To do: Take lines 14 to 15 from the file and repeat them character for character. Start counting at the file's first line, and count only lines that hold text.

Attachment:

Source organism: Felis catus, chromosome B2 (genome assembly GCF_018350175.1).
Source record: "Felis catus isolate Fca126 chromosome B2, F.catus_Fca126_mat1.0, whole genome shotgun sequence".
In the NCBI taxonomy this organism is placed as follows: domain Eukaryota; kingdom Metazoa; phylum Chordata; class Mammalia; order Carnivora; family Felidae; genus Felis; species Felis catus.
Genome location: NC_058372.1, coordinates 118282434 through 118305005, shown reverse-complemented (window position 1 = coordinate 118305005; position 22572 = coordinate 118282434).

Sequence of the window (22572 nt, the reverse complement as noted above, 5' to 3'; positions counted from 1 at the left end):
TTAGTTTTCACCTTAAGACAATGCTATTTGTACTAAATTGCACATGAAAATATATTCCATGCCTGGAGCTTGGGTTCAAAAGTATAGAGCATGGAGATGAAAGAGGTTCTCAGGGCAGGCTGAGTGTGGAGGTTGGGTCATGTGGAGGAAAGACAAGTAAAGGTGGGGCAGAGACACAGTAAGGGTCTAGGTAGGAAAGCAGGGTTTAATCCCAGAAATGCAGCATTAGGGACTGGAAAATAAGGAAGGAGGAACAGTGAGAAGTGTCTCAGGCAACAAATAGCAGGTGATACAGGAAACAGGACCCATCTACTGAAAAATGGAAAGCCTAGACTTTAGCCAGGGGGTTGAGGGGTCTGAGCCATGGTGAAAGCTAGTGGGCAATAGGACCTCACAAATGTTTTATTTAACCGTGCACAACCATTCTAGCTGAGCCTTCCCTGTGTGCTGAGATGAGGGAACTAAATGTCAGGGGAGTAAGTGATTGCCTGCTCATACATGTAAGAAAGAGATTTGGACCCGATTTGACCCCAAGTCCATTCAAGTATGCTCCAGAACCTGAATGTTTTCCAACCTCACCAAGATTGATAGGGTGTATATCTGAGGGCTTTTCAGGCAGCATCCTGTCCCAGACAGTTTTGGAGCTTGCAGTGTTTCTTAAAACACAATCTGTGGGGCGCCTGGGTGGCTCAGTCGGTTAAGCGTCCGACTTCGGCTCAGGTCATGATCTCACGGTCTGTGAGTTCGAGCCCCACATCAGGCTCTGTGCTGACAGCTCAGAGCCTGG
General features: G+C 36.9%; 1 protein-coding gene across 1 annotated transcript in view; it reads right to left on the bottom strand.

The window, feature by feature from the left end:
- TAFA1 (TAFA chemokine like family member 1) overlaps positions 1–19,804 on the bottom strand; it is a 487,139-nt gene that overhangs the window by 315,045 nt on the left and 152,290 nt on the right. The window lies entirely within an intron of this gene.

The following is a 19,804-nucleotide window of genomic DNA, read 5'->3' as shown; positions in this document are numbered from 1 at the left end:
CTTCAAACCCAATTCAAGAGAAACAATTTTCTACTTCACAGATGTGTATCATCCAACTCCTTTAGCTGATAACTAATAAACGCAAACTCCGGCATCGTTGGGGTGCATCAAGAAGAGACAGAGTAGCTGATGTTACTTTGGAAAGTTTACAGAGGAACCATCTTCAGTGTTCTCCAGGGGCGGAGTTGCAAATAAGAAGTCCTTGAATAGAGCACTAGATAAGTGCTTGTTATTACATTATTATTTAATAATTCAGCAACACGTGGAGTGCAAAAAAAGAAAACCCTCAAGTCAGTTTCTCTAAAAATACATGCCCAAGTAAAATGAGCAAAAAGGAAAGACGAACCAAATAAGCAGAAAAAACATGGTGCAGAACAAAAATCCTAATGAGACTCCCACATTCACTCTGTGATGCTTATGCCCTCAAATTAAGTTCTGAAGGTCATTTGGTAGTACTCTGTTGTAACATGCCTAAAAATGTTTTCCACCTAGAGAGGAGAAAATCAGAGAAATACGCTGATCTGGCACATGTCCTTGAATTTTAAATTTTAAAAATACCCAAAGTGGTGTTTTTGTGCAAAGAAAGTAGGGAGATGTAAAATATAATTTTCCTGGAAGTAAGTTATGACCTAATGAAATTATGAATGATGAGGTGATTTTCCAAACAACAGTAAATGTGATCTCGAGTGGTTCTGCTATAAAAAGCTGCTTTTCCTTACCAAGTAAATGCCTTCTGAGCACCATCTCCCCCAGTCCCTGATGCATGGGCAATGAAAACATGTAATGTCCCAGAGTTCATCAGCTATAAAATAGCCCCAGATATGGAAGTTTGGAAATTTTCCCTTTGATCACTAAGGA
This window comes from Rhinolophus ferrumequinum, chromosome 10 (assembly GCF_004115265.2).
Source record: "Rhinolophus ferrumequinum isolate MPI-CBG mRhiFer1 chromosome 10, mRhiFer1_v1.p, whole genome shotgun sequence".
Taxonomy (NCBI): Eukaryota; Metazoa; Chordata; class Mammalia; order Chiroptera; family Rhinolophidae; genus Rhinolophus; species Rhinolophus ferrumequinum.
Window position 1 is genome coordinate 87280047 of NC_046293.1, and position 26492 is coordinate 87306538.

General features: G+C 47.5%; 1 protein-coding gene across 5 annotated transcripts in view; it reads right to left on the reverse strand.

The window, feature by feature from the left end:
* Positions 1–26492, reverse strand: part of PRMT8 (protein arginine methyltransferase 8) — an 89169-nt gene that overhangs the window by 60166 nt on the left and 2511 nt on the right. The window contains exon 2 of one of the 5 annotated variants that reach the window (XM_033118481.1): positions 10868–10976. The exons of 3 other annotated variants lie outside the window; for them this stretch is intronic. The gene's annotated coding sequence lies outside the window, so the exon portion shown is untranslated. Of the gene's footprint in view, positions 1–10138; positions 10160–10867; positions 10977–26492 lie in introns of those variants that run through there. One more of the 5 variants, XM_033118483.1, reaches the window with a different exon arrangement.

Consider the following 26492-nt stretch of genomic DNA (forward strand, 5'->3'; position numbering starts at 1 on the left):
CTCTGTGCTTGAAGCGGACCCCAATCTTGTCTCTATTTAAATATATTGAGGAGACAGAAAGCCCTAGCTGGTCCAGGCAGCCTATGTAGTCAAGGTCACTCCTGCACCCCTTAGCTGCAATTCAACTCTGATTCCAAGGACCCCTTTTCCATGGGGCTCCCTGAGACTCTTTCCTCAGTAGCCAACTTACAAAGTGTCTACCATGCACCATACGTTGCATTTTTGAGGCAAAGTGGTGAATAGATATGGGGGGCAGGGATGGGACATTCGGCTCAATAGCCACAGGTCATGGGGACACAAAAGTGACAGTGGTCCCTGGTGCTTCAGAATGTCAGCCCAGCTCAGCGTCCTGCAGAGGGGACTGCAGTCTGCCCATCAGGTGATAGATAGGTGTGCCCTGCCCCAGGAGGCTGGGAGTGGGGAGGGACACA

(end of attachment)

Taxonomy (NCBI): Eukaryota; Metazoa; Chordata; class Mammalia; order Chiroptera; family Rhinolophidae; genus Rhinolophus; species Rhinolophus ferrumequinum.
Window position 1 is genome coordinate 87280047 of NC_046293.1, and position 26492 is coordinate 87306538.